Digital parenting can #suckit.
As many of you know, both of my kids are rather plugged in. I mean…PLUGGED IN. They game, they blog, they game, they do their homework online, they game, they watch tv online, they do EVERYTHING on their iPads or computers. So it should come as zero surprise that any discipline in this house tends to be a direct ‘take away’ of said plugged-in-ed-ness.
My 9-year old plays Animal Jam. She chats. She makes videos. She trades. All of these things are done under my watchful eye-I check her chats, I watch her videos, she tells me about her trades. I hear all the drama when someone makes a bad trade. I hear all the drama when someone wants to make a video and records her and her friends. Up until now we haven’t had a single issue.
Notice I said… until now.
The other day said 9-year old came down the stairs in tears and hysterical. She made a friend on Animal Jam she thought she could trust. He asked if he could borrow her rare spike collar to make a video. She agreed. He took the spike and bolted. She reported him, drama ensued. She asked if I could ask for help from Animal Jam support.
I dutifully sent my Motherly email and asked them to check out her story and his and hopefully get her item back. If not, lesson learned. In the meantime he was blocked from her den and her chats so he couldn’t bother her any longer.
Or so I thought.
She unblocked him without me knowing and attempted to retrieve her spike herself. Continuing the drama with him calling names and her demanding her item. Yup. This is what goes on in the digital 9-year old world. HIGH DRAMA.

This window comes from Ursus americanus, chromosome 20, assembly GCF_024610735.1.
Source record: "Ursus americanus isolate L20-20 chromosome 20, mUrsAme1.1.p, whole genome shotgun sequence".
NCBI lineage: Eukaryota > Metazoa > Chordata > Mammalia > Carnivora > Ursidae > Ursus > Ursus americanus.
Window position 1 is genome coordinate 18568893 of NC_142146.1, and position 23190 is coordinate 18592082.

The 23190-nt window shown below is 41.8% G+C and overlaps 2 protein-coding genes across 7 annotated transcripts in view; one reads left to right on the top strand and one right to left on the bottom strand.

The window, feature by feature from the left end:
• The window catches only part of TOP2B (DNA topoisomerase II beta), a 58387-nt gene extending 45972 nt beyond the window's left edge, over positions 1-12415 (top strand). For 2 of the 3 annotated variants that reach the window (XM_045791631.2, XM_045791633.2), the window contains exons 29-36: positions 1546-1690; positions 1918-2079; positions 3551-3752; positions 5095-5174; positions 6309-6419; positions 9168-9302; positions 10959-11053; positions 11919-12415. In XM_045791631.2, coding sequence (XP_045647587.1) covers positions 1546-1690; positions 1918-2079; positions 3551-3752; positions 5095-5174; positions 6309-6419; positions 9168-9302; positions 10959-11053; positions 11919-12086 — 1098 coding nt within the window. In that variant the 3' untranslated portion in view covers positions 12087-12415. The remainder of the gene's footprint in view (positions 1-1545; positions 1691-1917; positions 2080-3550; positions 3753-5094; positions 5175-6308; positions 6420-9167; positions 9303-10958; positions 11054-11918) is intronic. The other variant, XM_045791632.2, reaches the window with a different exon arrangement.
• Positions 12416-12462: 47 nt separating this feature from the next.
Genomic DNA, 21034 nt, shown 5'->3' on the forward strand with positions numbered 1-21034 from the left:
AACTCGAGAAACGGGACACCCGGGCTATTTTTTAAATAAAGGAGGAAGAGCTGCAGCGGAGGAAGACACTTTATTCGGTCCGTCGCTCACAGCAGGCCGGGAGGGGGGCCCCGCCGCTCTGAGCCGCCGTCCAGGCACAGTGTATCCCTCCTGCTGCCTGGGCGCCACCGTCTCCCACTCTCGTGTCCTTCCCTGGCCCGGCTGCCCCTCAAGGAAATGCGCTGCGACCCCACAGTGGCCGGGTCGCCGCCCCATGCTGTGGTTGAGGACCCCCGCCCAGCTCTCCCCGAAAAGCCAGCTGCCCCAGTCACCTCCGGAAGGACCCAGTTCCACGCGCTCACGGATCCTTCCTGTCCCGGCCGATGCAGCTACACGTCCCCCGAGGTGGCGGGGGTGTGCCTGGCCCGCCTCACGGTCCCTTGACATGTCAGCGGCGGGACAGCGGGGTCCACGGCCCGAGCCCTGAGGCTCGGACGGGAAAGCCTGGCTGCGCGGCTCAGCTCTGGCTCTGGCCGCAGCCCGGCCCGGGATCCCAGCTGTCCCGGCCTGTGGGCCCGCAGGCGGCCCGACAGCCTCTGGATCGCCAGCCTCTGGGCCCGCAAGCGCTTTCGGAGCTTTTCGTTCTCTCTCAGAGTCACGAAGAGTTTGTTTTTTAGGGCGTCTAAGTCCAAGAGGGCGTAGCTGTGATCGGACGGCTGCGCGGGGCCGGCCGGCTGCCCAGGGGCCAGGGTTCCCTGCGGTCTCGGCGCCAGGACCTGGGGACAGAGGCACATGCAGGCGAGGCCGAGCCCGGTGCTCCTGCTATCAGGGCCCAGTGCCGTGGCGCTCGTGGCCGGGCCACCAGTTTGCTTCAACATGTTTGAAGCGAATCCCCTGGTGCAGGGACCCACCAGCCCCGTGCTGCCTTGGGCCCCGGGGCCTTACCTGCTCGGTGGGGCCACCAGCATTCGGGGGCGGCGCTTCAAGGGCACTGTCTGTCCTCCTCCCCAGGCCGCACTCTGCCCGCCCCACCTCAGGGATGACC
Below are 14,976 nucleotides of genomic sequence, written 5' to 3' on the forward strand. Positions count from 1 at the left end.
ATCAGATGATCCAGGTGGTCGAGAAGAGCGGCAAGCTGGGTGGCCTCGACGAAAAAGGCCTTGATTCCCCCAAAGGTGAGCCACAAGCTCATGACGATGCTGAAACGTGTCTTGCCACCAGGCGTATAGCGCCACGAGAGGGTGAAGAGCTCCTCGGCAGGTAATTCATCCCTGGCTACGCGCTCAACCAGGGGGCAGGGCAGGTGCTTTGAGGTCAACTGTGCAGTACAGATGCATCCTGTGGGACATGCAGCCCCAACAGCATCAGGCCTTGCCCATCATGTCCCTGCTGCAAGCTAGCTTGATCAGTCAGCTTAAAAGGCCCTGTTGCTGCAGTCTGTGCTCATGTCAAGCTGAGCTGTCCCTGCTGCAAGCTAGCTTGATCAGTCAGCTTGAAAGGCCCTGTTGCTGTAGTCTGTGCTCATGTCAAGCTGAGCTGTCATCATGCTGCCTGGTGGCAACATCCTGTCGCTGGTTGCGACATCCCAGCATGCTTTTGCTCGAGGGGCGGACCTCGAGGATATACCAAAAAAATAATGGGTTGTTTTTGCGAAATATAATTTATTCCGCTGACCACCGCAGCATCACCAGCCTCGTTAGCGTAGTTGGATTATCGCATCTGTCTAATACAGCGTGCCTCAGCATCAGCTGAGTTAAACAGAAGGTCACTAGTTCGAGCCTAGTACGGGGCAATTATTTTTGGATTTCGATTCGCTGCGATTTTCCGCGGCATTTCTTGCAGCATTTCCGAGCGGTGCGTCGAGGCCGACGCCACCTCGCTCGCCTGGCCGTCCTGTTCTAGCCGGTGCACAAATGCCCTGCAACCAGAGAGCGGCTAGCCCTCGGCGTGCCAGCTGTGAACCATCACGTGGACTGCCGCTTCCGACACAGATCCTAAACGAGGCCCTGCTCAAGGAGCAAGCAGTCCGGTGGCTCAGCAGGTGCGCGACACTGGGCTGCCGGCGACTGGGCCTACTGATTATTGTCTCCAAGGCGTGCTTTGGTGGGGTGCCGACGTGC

I found out by accident, as she casually mentioned in a Skype chat with her girlfriend that he was calling her names. Busted. So I wrote another email to Animal Jam support apologizing for my daughter having unblocked the alleged thief and taking matters into her own hands, when we had clearly handed it over to their authority. And then grounded her from the game for a week.
You’d think I’d have killed a gazillion kittens and bunnies. There was door slamming and tears. There was moping. There is currently, next to me, many sighs of boredom.
We’ve been very careful about allowing the kids their own digital spaces without invading their privacy, but also making sure they are in safe places online and are only exposed to what we feel they can handle. But I have to admit, the kids are both playing in worlds that are essentially Second Life or online playdates. With that comes real life disputes and real life hurt feelings and real life everything.
Of course we had a very long talk about her online habits. Trusting someone she had only met the day before (believe me, I worked the Frozen angle on that one into the ground) and making videos about other players, respecting privacy, and informing parents of any activity that isn’t right.
I suppose something like this could just as easily happen in the bike-riding, come home when the street lights turn on, childhoods of our past. The boy down the street might have asked to borrow her shiny, rare, Garbage Pail Kid card to make a video and promise to give it back after. Then runs off into his house and shuts the doors and pulls the window shades. I mean…I suppose that could happen. And I suppose this Mom would have then gotten on the phone with his Mom where she needed to investigate if he committed the accusations. Then I suppose my daughter could have snuck out to go see said boy and fight with him again to get her card back. That’s all very childhood and kid-like….right? Right?
Ugh. All I know is I’m exhausted from having moderated her first digital feud and our first digital foul. And her first digital grounding.
Who knew grounding a kid from an online world could be just as devastating as grounding them from real life?